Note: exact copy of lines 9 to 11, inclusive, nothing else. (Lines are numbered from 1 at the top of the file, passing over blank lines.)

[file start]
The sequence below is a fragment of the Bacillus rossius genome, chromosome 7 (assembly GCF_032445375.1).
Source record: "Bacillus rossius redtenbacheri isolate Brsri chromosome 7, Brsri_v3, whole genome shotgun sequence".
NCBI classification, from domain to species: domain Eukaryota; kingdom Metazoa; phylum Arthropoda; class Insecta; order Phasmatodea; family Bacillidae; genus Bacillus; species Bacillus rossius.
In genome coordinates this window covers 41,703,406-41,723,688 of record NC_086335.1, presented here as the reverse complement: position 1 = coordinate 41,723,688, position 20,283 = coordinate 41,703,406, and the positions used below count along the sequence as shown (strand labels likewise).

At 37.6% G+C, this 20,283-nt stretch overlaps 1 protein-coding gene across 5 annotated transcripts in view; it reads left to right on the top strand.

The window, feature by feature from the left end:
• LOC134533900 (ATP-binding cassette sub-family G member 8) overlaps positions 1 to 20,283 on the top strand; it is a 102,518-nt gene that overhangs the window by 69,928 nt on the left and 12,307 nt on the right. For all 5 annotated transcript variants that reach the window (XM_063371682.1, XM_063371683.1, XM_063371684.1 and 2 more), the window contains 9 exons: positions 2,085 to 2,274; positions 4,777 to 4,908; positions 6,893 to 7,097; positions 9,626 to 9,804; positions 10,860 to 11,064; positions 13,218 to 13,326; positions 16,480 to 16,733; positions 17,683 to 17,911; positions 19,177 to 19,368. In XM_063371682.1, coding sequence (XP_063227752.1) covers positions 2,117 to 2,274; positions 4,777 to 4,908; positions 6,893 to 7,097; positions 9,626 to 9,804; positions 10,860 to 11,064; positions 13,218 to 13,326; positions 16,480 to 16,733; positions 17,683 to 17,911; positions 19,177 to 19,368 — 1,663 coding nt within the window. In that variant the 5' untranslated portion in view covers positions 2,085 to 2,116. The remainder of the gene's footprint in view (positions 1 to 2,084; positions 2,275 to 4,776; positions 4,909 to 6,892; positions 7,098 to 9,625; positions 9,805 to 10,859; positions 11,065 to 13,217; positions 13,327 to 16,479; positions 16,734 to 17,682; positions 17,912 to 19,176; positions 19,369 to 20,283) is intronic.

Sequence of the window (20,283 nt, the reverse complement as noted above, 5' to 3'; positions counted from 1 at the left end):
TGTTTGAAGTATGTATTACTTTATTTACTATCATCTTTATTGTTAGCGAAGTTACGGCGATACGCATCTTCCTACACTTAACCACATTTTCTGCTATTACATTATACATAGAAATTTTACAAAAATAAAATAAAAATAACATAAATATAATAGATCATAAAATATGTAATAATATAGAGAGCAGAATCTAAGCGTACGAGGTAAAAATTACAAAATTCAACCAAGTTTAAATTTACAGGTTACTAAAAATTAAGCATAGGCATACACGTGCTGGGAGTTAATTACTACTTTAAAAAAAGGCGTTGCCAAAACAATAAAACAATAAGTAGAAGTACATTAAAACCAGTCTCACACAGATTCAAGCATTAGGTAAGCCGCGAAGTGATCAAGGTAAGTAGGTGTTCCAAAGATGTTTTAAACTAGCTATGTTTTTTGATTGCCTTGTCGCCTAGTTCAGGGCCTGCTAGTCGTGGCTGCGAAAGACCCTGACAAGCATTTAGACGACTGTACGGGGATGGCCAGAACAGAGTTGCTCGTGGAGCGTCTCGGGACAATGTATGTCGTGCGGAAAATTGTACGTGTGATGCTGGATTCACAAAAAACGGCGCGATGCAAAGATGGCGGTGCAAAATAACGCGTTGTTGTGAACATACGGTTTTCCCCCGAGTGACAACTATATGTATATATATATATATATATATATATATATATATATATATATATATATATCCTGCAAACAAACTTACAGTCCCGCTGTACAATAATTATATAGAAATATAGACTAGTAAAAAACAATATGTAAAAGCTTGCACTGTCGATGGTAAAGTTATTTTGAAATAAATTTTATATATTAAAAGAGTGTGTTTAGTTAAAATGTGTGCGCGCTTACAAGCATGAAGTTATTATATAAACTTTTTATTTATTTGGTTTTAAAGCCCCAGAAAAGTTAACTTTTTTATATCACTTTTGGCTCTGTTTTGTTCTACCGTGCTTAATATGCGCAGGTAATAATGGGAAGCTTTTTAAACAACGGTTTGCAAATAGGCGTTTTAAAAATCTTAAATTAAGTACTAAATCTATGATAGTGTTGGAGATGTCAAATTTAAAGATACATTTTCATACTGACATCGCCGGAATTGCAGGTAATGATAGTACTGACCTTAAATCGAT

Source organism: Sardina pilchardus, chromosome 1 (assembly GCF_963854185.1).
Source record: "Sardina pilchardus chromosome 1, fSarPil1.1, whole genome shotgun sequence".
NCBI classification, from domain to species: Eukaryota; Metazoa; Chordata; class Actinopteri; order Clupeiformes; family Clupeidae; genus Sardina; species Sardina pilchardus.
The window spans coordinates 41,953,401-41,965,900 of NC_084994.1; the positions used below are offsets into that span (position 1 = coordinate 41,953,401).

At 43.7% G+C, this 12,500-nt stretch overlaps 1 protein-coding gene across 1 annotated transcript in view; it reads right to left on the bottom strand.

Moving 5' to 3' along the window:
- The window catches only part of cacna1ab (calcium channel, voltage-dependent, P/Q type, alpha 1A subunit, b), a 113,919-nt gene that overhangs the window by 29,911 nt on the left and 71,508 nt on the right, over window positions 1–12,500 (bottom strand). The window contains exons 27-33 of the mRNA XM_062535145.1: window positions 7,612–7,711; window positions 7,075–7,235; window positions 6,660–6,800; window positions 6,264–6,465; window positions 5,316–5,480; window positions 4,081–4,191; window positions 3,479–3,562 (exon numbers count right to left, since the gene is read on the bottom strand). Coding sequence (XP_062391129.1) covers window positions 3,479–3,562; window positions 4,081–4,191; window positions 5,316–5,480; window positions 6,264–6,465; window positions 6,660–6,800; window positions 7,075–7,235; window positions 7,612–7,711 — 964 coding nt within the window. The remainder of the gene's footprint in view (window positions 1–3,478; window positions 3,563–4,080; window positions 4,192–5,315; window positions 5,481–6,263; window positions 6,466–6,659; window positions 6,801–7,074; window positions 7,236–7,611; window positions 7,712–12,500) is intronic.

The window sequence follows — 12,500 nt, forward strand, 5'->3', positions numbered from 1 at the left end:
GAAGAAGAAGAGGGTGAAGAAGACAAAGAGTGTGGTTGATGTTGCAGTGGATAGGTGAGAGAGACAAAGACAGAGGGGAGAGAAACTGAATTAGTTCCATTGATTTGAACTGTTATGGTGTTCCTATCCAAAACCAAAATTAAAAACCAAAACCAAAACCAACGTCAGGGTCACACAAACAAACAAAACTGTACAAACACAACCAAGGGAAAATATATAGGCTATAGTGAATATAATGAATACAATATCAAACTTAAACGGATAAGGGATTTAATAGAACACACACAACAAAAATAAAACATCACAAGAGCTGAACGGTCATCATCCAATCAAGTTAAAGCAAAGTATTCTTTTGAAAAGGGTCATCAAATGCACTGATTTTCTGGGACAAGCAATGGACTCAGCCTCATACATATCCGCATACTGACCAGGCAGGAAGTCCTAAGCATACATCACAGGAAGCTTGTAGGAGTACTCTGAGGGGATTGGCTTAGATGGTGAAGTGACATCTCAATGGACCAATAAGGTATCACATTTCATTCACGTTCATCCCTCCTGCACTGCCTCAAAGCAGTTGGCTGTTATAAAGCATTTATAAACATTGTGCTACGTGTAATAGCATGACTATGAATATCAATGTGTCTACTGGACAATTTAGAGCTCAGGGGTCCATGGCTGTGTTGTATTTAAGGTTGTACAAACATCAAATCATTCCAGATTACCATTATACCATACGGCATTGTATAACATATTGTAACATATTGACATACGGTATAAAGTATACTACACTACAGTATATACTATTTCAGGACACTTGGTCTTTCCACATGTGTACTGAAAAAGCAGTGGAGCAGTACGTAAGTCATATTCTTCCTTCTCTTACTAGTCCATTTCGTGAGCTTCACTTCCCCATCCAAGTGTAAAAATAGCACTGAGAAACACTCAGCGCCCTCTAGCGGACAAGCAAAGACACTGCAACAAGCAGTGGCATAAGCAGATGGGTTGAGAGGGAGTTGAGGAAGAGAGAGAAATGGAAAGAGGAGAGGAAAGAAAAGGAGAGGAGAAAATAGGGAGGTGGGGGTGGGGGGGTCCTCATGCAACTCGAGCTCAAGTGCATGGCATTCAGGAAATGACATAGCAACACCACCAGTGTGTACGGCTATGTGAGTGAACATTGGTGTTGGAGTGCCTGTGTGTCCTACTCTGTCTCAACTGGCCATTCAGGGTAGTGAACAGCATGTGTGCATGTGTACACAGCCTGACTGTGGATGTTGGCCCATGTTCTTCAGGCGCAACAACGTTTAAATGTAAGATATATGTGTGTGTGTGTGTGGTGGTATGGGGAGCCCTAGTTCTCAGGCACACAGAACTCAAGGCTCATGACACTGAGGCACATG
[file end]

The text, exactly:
TGTTTGAAGTATGTATTACTTTATTTACTATCATCTTTATTGTTAGCGAAGTTACGGCGATACGCATCTTCCTACACTTAACCACATTTTCTGCTATTACATTATACATAGAAATTTTACAAAAATAAAATAAAAATAACATAAATATAATAGATCATAAAATATGTAATAATATAGAGAGCAGAATCTAAGCGTACGAGGTAAAAATTACAAAATTCAACCAAGTTTAAATTTACAGGTTACTAAAAATTAAGCATAGGCATACACGTGCTGGGAGTTAATTACTACTTTAAAAAAAGGCGTTGCCAAAACAATAAAACAATAAGTAGAAGTACATTAAAACCAGTCTCACACAGATTCAAGCATTAGGTAAGCCGCGAAGTGATCAAGGTAAGTAGGTGTTCCAAAGATGTTTTAAACTAGCTATGTTTTTTGATTGCCTTGTCGCCTAGTTCAGGGCCTGCTAGTCGTGGCTGCGAAAGACCCTGACAAGCATTTAGACGACTGTACGGGGATGGCCAGAACAGAGTTGCTCGTGGAGCGTCTCGGGACAATGTATGTCGTGCGGAAAATTGTACGTGTGATGCTGGATTCACAAAAAACGGCGCGATGCAAAGATGGCGGTGCAAAATAACGCGTTGTTGTGAACATACGGTTTTCCCCCGAGTGACAACTATATGTATATATATATATATATATATATATATATATATATATATATATATATATCCTGCAAACAAACTTACAGTCCCGCTGTACAATAATTATATAGAAATATAGACTAGTAAAAAACAATATGTAAAAGCTTGCACTGTCGATGGTAAAGTTATTTTGAAATAAATTTTATATATTAAAAGAGTGTGTTTAGTTAAAATGTGTGCGCGCTTACAAGCATGAAGTTATTATATAAACTTTTTATTTATTTGGTTTTAAAGCCCCAGAAAAGTTAACTTTTTTATATCACTTTTGGCTCTGTTTTGTTCTACCGTGCTTAATATGCGCAGGTAATAATGGGAAGCTTTTTAAACAACGGTTTGCAAATAGGCGTTTTAAAAATCTTAAATTAAGTACTAAATCTATGATAGTGTTGGAGATGTCAAATTTAAAGATACATTTTCATACTGACATCGCCGGAATTGCAGGTAATGATAGTACTGACCTTAAATCGAT

Source organism: Sardina pilchardus, chromosome 1 (assembly GCF_963854185.1).
Source record: "Sardina pilchardus chromosome 1, fSarPil1.1, whole genome shotgun sequence".